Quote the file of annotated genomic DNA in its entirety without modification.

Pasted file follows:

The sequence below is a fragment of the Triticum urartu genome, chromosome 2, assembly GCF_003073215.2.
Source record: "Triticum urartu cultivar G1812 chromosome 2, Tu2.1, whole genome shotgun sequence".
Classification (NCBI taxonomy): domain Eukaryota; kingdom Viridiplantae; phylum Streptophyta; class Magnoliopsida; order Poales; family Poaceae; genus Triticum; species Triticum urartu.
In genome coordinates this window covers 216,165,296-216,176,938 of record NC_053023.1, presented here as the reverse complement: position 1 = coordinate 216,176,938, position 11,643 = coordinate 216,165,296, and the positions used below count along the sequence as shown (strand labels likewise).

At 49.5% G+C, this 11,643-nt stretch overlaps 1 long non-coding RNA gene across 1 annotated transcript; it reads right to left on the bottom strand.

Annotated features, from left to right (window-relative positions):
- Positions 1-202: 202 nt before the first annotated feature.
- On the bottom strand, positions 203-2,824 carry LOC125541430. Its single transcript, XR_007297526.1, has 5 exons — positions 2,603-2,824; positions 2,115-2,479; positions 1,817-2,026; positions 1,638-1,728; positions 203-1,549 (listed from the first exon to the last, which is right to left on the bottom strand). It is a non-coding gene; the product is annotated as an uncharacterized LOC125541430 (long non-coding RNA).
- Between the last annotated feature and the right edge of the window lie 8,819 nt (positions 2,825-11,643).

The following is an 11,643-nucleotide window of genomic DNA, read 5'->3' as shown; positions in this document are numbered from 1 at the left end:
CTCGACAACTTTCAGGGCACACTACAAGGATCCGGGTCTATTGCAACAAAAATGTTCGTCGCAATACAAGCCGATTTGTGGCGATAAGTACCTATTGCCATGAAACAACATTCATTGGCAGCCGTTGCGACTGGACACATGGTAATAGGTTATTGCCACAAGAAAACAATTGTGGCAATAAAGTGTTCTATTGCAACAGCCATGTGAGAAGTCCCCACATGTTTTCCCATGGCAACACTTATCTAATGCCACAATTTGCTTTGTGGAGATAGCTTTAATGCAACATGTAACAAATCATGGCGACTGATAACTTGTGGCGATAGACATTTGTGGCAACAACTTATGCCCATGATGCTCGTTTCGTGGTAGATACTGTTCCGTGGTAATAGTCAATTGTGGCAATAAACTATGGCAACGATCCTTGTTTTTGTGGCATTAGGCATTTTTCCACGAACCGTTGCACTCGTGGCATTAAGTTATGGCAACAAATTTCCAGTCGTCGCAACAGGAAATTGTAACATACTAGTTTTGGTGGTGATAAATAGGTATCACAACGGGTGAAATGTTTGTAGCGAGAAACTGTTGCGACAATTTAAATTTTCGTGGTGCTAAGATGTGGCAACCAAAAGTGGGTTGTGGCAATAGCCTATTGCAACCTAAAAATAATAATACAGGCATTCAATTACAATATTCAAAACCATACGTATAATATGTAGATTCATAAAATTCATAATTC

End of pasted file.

The sequence below is a fragment of the Triticum urartu genome, chromosome 2, assembly GCF_003073215.2.
Source record: "Triticum urartu cultivar G1812 chromosome 2, Tu2.1, whole genome shotgun sequence".
Classification (NCBI taxonomy): domain Eukaryota; kingdom Viridiplantae; phylum Streptophyta; class Magnoliopsida; order Poales; family Poaceae; genus Triticum; species Triticum urartu.
In genome coordinates this window covers 216,165,296-216,176,938 of record NC_053023.1, presented here as the reverse complement: position 1 = coordinate 216,176,938, position 11,643 = coordinate 216,165,296, and the positions used below count along the sequence as shown (strand labels likewise).

At 49.5% G+C, this 11,643-nt stretch overlaps 1 long non-coding RNA gene across 1 annotated transcript; it reads right to left on the bottom strand.

Annotated features, from left to right (window-relative positions):
- Positions 1-202: 202 nt before the first annotated feature.
- On the bottom strand, positions 203-2,824 carry LOC125541430. Its single transcript, XR_007297526.1, has 5 exons — positions 2,603-2,824; positions 2,115-2,479; positions 1,817-2,026; positions 1,638-1,728; positions 203-1,549 (listed from the first exon to the last, which is right to left on the bottom strand). It is a non-coding gene; the product is annotated as an uncharacterized LOC125541430 (long non-coding RNA).
- Between the last annotated feature and the right edge of the window lie 8,819 nt (positions 2,825-11,643).

The following is an 11,643-nucleotide window of genomic DNA, read 5'->3' as shown; positions in this document are numbered from 1 at the left end:
CTCGACAACTTTCAGGGCACACTACAAGGATCCGGGTCTATTGCAACAAAAATGTTCGTCGCAATACAAGCCGATTTGTGGCGATAAGTACCTATTGCCATGAAACAACATTCATTGGCAGCCGTTGCGACTGGACACATGGTAATAGGTTATTGCCACAAGAAAACAATTGTGGCAATAAAGTGTTCTATTGCAACAGCCATGTGAGAAGTCCCCACATGTTTTCCCATGGCAACACTTATCTAATGCCACAATTTGCTTTGTGGAGATAGCTTTAATGCAACATGTAACAAATCATGGCGACTGATAACTTGTGGCGATAGACATTTGTGGCAACAACTTATGCCCATGATGCTCGTTTCGTGGTAGATACTGTTCCGTGGTAATAGTCAATTGTGGCAATAAACTATGGCAACGATCCTTGTTTTTGTGGCATTAGGCATTTTTCCACGAACCGTTGCACTCGTGGCATTAAGTTATGGCAACAAATTTCCAGTCGTCGCAACAGGAAATTGTAACATACTAGTTTTGGTGGTGATAAATAGGTATCACAACGGGTGAAATGTTTGTAGCGAGAAACTGTTGCGACAATTTAAATTTTCGTGGTGCTAAGATGTGGCAACCAAAAGTGGGTTGTGGCAATAGCCTATTGCAACCTAAAAATAATAATACAGGCATTCAATTACAATATTCAAAACCATACGTATAATATGTAGATTCATAAAATTCATAATTC